Hillary Clinton, who put 18 million cracks in the glass ceiling in her race to be the first woman to hold the presidency, said yet again that she is done with politics when her tenure as Secretary of State ends next year.
The former U.S. Senator and first woman to win a state's presidential primary election, told her staff that she is ready to get off the high wire of American politics when she leaves the White House, even if President Barack Obama wins re-election. She said she will remain in Obama's cabinet until he picks a new secretary of state and a transition can begin.
I think after 20 years, and it will be 20 years, of being on the high wire of American politics and all of the challenges that come with that, it will be probably be a good idea to find out how tired I am, she said Thursday.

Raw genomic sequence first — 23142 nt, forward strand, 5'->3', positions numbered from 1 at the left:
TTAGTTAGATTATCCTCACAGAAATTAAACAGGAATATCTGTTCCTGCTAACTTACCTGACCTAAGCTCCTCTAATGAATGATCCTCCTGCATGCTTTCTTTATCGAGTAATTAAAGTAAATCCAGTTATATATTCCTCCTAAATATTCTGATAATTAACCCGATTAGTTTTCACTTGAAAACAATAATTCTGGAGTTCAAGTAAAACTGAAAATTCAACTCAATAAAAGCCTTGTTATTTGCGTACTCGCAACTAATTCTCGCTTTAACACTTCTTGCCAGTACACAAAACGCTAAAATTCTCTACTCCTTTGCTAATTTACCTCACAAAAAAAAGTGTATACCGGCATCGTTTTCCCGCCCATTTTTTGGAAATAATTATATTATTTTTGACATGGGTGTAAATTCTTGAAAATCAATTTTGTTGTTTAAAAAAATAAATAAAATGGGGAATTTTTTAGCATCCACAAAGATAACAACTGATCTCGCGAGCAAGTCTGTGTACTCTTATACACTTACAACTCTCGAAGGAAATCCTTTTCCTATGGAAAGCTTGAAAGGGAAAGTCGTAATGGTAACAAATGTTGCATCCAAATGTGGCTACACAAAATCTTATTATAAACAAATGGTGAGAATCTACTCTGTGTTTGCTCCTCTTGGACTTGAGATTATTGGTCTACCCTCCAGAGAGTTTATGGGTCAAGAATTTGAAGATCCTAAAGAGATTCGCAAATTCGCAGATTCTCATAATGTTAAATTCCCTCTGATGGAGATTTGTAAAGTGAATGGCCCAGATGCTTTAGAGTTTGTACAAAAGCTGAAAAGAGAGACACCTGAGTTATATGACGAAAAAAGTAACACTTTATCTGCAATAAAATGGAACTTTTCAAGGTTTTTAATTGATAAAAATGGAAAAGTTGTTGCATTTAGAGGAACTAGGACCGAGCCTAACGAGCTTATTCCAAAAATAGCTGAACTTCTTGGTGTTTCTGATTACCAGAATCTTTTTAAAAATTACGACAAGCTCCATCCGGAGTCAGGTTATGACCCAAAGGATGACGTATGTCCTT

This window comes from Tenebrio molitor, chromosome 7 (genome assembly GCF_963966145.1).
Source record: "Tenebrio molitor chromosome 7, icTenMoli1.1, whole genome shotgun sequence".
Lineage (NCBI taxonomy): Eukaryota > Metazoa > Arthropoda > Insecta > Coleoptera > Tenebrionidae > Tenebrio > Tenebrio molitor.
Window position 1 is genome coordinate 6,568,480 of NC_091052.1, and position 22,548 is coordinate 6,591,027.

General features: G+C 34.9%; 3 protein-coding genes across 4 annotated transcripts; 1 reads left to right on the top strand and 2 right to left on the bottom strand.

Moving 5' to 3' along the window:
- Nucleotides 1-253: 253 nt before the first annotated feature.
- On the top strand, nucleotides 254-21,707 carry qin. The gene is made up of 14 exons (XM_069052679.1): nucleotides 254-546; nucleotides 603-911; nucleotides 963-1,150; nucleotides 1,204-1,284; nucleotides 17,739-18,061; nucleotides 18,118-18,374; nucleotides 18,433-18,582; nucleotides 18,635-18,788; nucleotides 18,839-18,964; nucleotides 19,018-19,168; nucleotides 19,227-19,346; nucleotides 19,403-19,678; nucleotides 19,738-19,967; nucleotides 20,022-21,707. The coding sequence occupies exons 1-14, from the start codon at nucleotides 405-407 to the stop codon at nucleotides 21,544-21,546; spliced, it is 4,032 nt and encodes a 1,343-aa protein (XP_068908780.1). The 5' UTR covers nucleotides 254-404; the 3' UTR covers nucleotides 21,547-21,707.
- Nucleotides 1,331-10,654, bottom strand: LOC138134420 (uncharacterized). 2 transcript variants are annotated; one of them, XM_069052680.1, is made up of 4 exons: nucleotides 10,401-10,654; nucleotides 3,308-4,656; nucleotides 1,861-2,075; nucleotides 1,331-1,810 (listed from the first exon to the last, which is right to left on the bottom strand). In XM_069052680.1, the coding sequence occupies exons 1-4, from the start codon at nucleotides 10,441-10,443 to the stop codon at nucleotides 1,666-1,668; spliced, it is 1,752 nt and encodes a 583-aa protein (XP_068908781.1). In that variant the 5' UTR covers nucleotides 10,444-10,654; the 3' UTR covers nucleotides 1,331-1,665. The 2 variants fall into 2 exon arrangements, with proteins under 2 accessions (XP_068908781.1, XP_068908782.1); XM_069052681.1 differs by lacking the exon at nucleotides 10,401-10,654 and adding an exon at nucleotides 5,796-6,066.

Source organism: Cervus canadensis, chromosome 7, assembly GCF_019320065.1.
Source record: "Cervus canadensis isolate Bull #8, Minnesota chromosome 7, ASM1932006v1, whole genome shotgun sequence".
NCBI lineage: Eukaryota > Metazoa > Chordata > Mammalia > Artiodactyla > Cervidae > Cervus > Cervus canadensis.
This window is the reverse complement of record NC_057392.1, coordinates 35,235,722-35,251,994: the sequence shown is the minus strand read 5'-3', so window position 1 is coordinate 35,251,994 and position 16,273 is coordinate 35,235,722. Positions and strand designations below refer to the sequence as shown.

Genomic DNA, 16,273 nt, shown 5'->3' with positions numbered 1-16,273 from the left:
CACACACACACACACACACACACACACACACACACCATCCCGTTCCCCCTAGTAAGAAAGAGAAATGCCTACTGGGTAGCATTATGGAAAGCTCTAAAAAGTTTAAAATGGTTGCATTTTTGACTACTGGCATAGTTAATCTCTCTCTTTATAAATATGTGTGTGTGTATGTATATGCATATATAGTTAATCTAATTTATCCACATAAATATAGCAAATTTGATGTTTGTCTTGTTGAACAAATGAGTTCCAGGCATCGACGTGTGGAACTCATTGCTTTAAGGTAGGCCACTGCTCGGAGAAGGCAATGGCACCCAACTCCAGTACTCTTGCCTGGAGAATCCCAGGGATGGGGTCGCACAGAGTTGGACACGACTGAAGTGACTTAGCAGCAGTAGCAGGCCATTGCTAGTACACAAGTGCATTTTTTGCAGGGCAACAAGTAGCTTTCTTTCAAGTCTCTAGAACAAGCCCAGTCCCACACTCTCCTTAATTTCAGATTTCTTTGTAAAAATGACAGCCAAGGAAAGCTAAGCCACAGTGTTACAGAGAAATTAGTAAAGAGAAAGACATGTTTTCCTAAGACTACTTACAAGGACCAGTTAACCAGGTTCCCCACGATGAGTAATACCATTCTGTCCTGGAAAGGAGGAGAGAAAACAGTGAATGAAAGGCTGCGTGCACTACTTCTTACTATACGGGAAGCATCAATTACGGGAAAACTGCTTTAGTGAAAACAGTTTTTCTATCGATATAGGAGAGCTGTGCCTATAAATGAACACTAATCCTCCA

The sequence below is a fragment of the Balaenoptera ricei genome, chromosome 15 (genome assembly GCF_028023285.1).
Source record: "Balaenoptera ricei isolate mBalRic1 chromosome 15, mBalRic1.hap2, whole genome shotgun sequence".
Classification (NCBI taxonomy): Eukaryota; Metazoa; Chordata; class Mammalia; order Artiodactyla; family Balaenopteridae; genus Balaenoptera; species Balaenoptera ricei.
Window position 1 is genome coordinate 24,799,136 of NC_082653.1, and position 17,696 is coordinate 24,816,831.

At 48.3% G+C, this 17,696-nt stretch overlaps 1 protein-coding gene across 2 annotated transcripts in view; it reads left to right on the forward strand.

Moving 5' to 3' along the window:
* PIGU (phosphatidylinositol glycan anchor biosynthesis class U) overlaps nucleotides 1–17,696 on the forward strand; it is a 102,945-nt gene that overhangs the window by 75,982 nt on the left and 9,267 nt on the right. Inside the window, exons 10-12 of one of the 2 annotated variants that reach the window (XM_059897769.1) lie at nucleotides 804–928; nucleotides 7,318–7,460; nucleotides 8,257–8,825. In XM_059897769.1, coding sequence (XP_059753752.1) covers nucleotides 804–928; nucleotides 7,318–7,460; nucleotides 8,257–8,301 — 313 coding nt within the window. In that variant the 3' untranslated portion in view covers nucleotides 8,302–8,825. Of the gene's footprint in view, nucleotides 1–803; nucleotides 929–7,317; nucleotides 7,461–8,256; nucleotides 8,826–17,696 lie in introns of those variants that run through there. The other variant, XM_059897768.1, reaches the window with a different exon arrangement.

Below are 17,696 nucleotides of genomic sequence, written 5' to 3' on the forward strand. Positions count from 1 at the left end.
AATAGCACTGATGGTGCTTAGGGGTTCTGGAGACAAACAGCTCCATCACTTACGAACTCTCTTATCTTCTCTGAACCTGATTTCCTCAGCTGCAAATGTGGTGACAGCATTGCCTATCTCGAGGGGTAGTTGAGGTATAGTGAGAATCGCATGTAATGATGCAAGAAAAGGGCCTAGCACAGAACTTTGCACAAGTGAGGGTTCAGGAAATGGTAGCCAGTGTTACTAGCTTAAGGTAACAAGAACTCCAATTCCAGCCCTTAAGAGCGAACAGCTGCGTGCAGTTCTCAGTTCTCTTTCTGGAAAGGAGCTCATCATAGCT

Clinton, 64, left a door cracked ever-so-slightly for a political return, noting that everyone always says that when they leave these jobs.
Her comments followed a question about joining Obama, 50, on the 2012 ticket as the vice presidential nominee. Even if the idea is mocked as a political fantasy, swapping out Vice President Joe Biden, 69, for Clinton has been pushed as a way to bolster Obama's re-election chances and give Clinton a launching pad for a 2016 presidential campaign.
But, as she often does when presented with the scenario, Clinton praised Biden.
I am happy to work with Vice President Biden, who does an excellent job and is a huge advocate and supporter for this department, she said.
It's a little odd to be totally out of the election season, since as Secretary of State I cannot participate, but you know I didn't watch any of those debates, she added.